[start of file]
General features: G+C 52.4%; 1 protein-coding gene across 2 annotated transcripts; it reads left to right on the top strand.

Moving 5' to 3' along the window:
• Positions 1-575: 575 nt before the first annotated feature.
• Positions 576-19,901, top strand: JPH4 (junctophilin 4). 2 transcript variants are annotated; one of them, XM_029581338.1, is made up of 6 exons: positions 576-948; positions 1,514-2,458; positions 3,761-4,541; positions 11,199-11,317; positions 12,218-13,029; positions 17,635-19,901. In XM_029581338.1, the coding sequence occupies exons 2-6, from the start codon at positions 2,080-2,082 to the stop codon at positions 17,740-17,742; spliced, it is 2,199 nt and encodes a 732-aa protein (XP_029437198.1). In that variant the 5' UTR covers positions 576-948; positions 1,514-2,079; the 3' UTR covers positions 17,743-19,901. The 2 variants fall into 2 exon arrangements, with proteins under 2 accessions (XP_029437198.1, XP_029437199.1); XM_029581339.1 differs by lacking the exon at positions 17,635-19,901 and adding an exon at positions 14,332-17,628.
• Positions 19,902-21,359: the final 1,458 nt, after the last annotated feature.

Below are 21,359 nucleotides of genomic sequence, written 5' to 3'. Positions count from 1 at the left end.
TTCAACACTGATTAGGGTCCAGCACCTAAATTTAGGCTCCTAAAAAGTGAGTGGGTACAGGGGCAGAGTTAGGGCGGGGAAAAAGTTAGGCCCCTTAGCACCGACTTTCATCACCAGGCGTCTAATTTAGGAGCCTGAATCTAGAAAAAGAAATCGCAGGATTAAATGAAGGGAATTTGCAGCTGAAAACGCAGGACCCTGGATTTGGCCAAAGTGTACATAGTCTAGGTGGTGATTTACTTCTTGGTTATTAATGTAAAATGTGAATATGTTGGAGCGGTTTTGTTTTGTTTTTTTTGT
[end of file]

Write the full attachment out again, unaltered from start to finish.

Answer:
General features: G+C 52.4%; 1 protein-coding gene across 2 annotated transcripts; it reads left to right on the top strand.

Moving 5' to 3' along the window:
• Positions 1-575: 575 nt before the first annotated feature.
• Positions 576-19,901, top strand: JPH4 (junctophilin 4). 2 transcript variants are annotated; one of them, XM_029581338.1, is made up of 6 exons: positions 576-948; positions 1,514-2,458; positions 3,761-4,541; positions 11,199-11,317; positions 12,218-13,029; positions 17,635-19,901. In XM_029581338.1, the coding sequence occupies exons 2-6, from the start codon at positions 2,080-2,082 to the stop codon at positions 17,740-17,742; spliced, it is 2,199 nt and encodes a 732-aa protein (XP_029437198.1). In that variant the 5' UTR covers positions 576-948; positions 1,514-2,079; the 3' UTR covers positions 17,743-19,901. The 2 variants fall into 2 exon arrangements, with proteins under 2 accessions (XP_029437198.1, XP_029437199.1); XM_029581339.1 differs by lacking the exon at positions 17,635-19,901 and adding an exon at positions 14,332-17,628.
• Positions 19,902-21,359: the final 1,458 nt, after the last annotated feature.

Below are 21,359 nucleotides of genomic sequence, written 5' to 3'. Positions count from 1 at the left end.
TTCAACACTGATTAGGGTCCAGCACCTAAATTTAGGCTCCTAAAAAGTGAGTGGGTACAGGGGCAGAGTTAGGGCGGGGAAAAAGTTAGGCCCCTTAGCACCGACTTTCATCACCAGGCGTCTAATTTAGGAGCCTGAATCTAGAAAAAGAAATCGCAGGATTAAATGAAGGGAATTTGCAGCTGAAAACGCAGGACCCTGGATTTGGCCAAAGTGTACATAGTCTAGGTGGTGATTTACTTCTTGGTTATTAATGTAAAATGTGAATATGTTGGAGCGGTTTTGTTTTGTTTTTTTTGT